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Sorry if my question is too simple or obvious to the experienced piano players,

so the piece starts with the dynamics "f" and "marcato",

f - loud

marcato - stressed, pronounced

then towards the bottom of the image it transitions to a "p"

p - soft and quiet

so I know dynamics continues indefinitely until stated otherwise but I have the following questions

  1. What exactly does it mean to play it "marcato"; stressed and pronounced here? You're already playing "f" loud and accenting many notes, do you give extra oomf to the non-accented notes as well?

  2. Is the "f" and "marcato" tied together? When you reach the "p" you obviously stop playing "f", but there is nothing to negate the "marcato", I feel like it's implied "marcato" is discarded with the "p" because "marcato" doesn't exactly fit with soft and quite, but I just wanted to ask to be sure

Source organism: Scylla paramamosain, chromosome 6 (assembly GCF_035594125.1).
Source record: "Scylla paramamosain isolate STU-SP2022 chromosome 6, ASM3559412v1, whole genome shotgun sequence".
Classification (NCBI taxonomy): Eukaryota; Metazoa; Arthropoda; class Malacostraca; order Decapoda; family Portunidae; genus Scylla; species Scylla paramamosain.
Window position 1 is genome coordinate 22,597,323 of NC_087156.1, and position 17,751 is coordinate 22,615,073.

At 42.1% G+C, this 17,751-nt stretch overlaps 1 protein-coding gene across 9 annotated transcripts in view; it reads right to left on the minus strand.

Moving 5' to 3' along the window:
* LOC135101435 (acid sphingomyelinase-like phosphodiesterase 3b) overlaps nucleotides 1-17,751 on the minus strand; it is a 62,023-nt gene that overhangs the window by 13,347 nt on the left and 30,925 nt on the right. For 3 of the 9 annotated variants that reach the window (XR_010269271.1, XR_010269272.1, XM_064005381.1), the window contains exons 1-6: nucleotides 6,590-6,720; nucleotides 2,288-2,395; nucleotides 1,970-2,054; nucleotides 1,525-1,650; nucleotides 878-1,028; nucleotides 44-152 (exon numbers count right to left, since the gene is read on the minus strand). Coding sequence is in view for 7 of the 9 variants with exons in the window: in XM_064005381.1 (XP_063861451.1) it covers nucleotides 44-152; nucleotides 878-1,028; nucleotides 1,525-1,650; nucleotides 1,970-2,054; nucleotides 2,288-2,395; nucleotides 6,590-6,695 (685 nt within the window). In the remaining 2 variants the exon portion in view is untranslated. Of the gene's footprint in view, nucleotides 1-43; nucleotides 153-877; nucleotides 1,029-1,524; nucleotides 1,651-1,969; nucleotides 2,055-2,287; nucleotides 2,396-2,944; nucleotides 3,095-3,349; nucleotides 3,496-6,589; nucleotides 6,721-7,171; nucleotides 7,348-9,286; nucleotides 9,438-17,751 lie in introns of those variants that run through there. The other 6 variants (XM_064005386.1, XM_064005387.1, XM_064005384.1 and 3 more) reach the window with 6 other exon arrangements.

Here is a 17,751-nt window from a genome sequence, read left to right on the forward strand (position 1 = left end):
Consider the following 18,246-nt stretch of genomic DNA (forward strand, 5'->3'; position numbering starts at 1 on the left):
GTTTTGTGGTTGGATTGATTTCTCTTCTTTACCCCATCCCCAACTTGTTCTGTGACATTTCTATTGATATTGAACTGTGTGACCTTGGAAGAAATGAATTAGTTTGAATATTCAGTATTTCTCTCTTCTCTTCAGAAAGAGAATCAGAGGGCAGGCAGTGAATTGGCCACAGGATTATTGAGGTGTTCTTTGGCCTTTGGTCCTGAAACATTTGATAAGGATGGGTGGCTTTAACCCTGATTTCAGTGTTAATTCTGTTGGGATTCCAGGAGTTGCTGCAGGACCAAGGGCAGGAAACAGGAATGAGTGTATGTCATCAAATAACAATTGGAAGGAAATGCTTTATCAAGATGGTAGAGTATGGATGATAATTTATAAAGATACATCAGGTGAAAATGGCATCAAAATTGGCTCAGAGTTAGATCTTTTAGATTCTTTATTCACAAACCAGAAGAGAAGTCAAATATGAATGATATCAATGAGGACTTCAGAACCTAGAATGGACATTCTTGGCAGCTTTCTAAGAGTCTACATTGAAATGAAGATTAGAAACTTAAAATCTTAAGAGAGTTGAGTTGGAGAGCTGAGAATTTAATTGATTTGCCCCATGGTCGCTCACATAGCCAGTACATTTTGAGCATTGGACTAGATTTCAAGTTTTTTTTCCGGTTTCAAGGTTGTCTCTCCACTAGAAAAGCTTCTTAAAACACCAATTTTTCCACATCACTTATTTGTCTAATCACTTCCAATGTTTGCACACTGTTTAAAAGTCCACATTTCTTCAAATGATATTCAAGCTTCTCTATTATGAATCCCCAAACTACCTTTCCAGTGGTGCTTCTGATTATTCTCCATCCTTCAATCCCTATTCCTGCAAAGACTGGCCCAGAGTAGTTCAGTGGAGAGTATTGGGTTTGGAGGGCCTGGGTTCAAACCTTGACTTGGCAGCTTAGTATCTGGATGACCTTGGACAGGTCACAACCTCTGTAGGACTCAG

1 Answer 1


Marcato is not a dynamic so much as a "feel", so marcato and p are not mutually exclusive.

A fair interpretation of marcato is to be particularly precise and pronounced rhythmically, and it also could be taken to mean that each note should be (over-)articulated.

For this exercise, I take marcato to apply to the accented octaves in the left and right hands, but the non-accented octaves and chords should be played in a less march-like way. The accent marks seem to be very specific. It seems as though Berens wants one to start out overdoing the pulse in both hands, then just in the "scale" hand, and then become more flowing in both hands. The process repeats itself when the hands switch roles. With the technical "practice" section out of the way, the legato p section focuses more on employing scale technique musically.

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